Re: switch using strings

Joshua Cranmer <Pidgeot18@verizon.invalid>
Thu, 24 Feb 2011 21:51:41 -0500
On 02/24/2011 03:57 PM, Tom Anderson wrote:

On Wed, 23 Feb 2011, Joshua Cranmer wrote:

or you should have a neater pattern to access the classes. If the
classes are logically related, you probably ought to do a visitor
pattern (e.g., source code ASTs).

That's what i'd usually do. But thinking about it, i don't see why it's
preferable to my hypothetical class switch. What's the benefit? How does
using a visitor rather than a switch help me deliver more value to my

The visitor case is a poor man's implementation of double dispatch (I
meant this earlier when I said "dynamic dispatch"... I suppose 7 PM is
not the time to be rebutting posts...).

In the case of String v. double v. <something>, handling data
internally as a type-tagged system would allow you to use polymorphism
to suit your needs. In the worst case, you could always use a
reflection-based approach to implement true dynamic dispatch (ew,
maybe invokedynamic would neatify that).

That has got to be the fastest abandonment of the technical high ground
i have ever seen. Did you use a sledge? :)

The real answer to a switch-based-on-class, I think, would be double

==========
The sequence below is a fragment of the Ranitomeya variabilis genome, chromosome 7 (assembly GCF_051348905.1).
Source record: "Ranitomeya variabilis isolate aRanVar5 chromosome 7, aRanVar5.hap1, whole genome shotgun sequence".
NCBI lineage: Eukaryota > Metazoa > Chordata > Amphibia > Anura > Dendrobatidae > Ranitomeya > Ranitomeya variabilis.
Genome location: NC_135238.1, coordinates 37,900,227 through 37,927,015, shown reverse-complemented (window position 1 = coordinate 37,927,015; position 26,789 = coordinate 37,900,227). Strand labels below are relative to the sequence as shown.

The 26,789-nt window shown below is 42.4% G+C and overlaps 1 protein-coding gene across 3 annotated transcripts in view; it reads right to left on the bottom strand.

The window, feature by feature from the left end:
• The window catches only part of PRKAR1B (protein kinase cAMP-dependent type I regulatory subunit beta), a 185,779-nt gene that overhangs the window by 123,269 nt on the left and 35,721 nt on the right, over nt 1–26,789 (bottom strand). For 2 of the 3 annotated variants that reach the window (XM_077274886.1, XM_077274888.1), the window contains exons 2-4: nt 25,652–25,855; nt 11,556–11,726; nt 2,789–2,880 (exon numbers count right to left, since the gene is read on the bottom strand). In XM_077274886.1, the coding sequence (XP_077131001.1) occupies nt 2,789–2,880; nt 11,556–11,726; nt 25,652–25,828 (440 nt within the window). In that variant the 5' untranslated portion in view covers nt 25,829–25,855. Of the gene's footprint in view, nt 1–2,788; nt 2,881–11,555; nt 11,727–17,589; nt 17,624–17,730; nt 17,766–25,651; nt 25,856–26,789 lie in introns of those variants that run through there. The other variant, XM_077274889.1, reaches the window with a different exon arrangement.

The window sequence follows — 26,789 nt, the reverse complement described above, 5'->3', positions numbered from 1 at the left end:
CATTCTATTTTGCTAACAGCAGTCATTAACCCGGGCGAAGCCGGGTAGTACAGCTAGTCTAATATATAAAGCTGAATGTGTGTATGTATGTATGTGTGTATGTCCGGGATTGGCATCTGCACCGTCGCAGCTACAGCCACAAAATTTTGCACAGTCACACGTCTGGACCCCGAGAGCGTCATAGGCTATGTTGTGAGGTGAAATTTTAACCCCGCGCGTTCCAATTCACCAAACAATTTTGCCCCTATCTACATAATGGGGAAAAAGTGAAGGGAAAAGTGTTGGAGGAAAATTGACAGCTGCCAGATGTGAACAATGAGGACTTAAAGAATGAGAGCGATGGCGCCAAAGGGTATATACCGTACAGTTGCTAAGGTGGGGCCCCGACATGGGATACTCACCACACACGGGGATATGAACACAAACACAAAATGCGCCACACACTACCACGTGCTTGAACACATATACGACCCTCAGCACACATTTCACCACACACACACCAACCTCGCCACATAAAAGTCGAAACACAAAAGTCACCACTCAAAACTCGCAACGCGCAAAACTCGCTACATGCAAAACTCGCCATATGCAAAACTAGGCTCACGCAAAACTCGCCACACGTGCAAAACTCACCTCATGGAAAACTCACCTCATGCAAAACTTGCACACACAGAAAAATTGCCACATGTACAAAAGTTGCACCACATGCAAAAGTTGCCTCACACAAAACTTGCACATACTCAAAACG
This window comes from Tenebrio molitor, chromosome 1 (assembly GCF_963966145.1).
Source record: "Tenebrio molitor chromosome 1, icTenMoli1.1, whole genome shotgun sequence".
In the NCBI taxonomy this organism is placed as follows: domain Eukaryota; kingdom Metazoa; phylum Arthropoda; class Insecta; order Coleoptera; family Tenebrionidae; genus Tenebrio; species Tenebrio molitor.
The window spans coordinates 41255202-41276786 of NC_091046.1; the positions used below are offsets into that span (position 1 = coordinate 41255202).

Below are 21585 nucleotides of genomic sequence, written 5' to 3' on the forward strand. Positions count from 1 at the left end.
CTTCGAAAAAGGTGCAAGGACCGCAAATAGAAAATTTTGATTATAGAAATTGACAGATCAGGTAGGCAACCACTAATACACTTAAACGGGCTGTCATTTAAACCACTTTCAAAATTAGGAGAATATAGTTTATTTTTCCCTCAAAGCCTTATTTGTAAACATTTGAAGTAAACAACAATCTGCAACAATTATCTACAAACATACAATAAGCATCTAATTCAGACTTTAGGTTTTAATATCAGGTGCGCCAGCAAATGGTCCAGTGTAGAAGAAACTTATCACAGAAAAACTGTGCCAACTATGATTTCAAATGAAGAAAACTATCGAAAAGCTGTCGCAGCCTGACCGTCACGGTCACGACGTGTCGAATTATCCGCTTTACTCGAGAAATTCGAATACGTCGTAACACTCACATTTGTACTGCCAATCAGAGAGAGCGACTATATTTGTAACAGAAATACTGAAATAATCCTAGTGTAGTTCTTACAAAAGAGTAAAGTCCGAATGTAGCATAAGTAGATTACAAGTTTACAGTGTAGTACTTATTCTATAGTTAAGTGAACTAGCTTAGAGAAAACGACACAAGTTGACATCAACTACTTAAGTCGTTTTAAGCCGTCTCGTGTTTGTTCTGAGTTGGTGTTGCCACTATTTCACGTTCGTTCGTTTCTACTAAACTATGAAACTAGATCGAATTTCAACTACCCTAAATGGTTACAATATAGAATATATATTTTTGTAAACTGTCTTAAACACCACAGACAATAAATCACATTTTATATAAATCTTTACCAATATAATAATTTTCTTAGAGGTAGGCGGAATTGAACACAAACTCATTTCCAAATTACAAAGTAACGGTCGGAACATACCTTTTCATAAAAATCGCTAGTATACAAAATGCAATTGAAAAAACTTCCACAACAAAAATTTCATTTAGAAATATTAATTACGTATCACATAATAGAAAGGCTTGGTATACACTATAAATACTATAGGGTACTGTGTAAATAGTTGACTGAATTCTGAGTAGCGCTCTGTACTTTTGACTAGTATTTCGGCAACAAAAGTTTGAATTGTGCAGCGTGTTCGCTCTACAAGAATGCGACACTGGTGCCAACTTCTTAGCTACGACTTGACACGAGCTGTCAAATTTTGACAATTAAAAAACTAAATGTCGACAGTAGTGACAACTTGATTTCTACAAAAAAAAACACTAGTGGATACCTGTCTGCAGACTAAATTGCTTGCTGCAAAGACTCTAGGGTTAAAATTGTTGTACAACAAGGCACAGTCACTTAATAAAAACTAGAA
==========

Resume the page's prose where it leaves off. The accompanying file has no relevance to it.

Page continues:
dispatch. However, Java doesn't really support double dispatch, and I'm
not sure whether or not it should.

It's mostly a contrived example. I mean, we do actually have some logic
almost exactly like that, but we recognise it's a mistake and are
working on getting rid of it!

I'll grant you that it is a contrived example, but one would hope that a
contrived example would be more persuasive in explaining why a feature
would be useful...

How nice of you to include support for the case when two cases go to
the same thing. That is by far my biggest (and I think only?) use of
fall-through in switches.

Duff's device!

Hmm, I should put that on a test and ask people what it does and why it
works. I wonder if the average on that question would be above or below 25%.

Beware of bugs in the above code; I have only proved it correct, not
tried it. -- Donald E. Knuth

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